[37:40] – Allan explains that what causes climate change is not the resources, it is the management. The way we currently manage livestock by putting cows into feedlots is not based on biological sciences.
[39:08] – How can consumers help the situation? Consumers are the only people who can truly change things. Allan explains how change only happens when the public demands it.
[41:39] – At the moment, mainstream agriculture is the most destructive industry in history. While there are people out there who are doing wonderful work, the real change will happen the moment policy changes; things will change quickly if the public demands it.
[41:39] – Allan explains how feedlots were developed to market oil not beef. He strongly believes they should be illegal as they are not only damaging to health but the environment and economy as well.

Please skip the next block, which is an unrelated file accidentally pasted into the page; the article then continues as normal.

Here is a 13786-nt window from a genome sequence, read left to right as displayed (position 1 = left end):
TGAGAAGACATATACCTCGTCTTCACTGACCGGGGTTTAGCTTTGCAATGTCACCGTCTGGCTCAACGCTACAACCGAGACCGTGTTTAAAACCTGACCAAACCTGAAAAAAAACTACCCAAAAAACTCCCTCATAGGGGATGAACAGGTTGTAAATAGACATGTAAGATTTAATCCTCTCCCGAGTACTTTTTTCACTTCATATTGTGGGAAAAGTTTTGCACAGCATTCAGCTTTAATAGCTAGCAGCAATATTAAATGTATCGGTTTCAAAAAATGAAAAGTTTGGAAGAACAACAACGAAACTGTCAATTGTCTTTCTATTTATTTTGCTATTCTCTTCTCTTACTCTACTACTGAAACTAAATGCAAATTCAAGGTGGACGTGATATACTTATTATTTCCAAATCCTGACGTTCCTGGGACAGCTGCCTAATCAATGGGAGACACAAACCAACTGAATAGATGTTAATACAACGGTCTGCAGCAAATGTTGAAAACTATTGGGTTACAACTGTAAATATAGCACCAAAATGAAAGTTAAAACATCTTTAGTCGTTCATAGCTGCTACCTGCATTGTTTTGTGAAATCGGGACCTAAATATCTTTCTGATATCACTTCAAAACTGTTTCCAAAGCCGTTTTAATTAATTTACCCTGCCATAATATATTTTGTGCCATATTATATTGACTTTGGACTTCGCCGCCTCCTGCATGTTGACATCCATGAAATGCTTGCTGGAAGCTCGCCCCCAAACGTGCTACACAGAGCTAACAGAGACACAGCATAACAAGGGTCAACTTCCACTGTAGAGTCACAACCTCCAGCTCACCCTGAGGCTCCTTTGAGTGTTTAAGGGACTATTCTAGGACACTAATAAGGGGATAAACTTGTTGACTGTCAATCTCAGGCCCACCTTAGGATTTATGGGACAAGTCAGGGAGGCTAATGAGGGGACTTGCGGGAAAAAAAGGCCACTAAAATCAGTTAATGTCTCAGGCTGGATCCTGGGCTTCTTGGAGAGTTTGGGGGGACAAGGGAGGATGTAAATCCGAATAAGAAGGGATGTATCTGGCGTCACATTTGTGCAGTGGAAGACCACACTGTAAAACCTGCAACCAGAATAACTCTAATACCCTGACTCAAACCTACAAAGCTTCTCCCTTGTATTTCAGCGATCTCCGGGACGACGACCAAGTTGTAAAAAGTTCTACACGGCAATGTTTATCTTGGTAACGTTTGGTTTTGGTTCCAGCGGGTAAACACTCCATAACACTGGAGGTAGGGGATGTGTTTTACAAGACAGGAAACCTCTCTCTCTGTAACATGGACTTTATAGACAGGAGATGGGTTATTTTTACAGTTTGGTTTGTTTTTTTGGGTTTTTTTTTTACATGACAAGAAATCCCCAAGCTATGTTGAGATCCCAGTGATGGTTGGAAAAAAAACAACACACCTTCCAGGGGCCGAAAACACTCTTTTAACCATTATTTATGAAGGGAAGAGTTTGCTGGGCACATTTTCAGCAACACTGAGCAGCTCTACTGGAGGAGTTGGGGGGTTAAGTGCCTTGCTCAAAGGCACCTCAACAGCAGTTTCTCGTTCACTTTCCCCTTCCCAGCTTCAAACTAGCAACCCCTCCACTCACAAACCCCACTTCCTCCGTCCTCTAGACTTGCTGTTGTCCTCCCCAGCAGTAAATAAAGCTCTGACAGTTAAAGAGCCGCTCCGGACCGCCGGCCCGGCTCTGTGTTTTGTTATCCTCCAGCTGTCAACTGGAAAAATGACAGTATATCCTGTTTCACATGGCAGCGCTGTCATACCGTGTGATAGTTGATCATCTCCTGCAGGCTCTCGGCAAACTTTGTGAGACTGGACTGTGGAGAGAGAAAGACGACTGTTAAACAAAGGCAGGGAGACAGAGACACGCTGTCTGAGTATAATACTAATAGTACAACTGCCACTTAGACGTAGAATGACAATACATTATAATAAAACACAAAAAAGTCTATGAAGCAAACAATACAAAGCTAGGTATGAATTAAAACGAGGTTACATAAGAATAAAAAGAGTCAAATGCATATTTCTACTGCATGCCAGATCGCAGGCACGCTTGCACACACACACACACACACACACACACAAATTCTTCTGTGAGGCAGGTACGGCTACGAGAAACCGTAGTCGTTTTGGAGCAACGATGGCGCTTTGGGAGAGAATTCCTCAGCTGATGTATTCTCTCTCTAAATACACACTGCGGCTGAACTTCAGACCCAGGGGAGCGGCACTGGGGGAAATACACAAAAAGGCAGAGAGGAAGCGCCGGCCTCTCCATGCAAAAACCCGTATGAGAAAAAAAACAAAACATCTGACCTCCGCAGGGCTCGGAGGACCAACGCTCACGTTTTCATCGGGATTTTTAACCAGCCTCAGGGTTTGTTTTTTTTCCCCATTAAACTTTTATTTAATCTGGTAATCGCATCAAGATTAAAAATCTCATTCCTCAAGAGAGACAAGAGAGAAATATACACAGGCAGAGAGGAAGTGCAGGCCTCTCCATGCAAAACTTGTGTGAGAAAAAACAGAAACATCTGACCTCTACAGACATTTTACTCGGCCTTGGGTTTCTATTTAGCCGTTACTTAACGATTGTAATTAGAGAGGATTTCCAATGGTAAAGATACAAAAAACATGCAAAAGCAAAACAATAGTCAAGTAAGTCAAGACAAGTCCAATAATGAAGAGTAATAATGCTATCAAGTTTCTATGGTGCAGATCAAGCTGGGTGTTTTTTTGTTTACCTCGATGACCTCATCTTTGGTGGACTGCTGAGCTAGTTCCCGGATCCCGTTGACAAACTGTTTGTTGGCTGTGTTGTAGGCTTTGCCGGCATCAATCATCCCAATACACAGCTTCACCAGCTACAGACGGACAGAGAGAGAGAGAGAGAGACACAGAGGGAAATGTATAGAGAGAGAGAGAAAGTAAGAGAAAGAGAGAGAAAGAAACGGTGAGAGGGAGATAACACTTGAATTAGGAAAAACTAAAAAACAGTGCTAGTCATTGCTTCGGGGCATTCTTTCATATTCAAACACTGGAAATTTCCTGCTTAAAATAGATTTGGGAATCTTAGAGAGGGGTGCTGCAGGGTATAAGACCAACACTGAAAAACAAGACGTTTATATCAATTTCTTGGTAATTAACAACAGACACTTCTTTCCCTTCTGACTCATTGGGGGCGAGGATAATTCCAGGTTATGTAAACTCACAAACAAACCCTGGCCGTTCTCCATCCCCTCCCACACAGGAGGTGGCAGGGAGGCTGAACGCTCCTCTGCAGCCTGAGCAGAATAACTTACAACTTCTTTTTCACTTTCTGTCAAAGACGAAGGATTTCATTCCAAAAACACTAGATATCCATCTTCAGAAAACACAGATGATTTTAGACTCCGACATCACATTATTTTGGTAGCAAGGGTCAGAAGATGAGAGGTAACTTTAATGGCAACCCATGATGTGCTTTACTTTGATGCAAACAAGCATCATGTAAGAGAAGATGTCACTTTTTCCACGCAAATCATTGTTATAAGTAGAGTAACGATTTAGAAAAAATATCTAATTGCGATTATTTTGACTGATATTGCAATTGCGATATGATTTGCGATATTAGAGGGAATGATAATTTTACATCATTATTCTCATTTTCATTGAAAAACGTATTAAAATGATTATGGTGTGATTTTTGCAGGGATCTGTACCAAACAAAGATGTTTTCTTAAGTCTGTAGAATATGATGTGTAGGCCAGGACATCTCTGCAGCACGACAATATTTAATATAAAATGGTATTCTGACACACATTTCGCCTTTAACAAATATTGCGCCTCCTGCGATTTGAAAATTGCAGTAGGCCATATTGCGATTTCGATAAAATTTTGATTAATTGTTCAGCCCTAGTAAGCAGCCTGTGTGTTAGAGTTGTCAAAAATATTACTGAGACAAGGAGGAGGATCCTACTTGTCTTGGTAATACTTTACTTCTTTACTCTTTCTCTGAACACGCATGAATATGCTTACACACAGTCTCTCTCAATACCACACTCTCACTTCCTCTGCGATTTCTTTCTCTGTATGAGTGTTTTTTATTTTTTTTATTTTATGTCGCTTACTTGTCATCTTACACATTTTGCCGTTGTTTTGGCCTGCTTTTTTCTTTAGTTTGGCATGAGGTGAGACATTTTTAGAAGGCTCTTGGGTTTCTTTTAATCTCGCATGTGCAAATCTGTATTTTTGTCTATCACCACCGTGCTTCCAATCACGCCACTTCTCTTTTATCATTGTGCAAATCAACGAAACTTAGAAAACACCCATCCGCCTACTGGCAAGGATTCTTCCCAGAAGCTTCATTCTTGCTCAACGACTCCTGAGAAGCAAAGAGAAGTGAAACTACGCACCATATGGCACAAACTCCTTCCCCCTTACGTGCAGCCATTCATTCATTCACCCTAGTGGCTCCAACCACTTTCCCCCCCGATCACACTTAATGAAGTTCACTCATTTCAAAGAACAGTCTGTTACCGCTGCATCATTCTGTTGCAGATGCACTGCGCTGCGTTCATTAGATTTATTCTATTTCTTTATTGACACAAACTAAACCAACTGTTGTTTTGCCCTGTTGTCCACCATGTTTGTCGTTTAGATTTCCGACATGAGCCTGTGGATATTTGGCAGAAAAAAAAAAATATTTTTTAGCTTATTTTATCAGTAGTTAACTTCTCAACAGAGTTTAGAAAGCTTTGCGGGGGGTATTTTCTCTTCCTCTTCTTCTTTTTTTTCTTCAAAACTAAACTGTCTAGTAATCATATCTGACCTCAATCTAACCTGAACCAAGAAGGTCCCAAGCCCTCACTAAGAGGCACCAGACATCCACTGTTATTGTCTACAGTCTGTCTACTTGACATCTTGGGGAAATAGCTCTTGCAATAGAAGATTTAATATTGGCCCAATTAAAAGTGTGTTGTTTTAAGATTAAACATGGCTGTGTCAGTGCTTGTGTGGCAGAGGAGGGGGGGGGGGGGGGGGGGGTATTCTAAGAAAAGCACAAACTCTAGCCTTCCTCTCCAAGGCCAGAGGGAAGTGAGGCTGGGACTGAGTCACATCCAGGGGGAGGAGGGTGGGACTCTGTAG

[47:22] – Does choosing organic foods organic and grass-fed food help? While Allan supports this, he urges people to think deeper as not that long ago everything was organic and grass-fed but these practices destroyed 20 civilisations. He believes we need to go further; regenerative agriculture should be the focus.
[49:21] – Everything we manage is a web of social cultural and economic complexity and using reductionist management does not work. We are capable of making things with great success but we struggle with management because management is more than complicated, it is complex (for more on this issue see Allan Savory’s uncensored blog about good governments).
[52:44] – To find out more, Allan recommends you visit the Savory Institute website. To follow Allan find him on Facebook or visit his blog.